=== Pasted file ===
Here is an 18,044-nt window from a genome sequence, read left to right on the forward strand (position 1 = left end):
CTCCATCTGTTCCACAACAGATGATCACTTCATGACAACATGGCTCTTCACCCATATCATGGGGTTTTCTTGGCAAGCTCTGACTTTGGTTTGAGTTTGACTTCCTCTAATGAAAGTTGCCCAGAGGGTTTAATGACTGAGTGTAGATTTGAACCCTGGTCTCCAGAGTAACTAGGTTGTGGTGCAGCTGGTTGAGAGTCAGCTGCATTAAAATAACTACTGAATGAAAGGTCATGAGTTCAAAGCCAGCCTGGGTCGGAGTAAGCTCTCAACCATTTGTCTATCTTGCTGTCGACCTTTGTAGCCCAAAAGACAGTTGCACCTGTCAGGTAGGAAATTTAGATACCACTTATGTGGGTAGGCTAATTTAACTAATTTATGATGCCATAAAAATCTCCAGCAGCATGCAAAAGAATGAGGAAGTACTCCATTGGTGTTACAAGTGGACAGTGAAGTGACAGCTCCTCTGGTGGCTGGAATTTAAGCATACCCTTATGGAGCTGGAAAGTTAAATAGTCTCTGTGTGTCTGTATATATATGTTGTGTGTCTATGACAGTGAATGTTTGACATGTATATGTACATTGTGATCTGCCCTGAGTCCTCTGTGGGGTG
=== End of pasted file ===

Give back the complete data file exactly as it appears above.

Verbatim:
Here is an 18,044-nt window from a genome sequence, read left to right on the forward strand (position 1 = left end):
CTCCATCTGTTCCACAACAGATGATCACTTCATGACAACATGGCTCTTCACCCATATCATGGGGTTTTCTTGGCAAGCTCTGACTTTGGTTTGAGTTTGACTTCCTCTAATGAAAGTTGCCCAGAGGGTTTAATGACTGAGTGTAGATTTGAACCCTGGTCTCCAGAGTAACTAGGTTGTGGTGCAGCTGGTTGAGAGTCAGCTGCATTAAAATAACTACTGAATGAAAGGTCATGAGTTCAAAGCCAGCCTGGGTCGGAGTAAGCTCTCAACCATTTGTCTATCTTGCTGTCGACCTTTGTAGCCCAAAAGACAGTTGCACCTGTCAGGTAGGAAATTTAGATACCACTTATGTGGGTAGGCTAATTTAACTAATTTATGATGCCATAAAAATCTCCAGCAGCATGCAAAAGAATGAGGAAGTACTCCATTGGTGTTACAAGTGGACAGTGAAGTGACAGCTCCTCTGGTGGCTGGAATTTAAGCATACCCTTATGGAGCTGGAAAGTTAAATAGTCTCTGTGTGTCTGTATATATATGTTGTGTGTCTATGACAGTGAATGTTTGACATGTATATGTACATTGTGATCTGCCCTGAGTCCTCTGTGGGGTG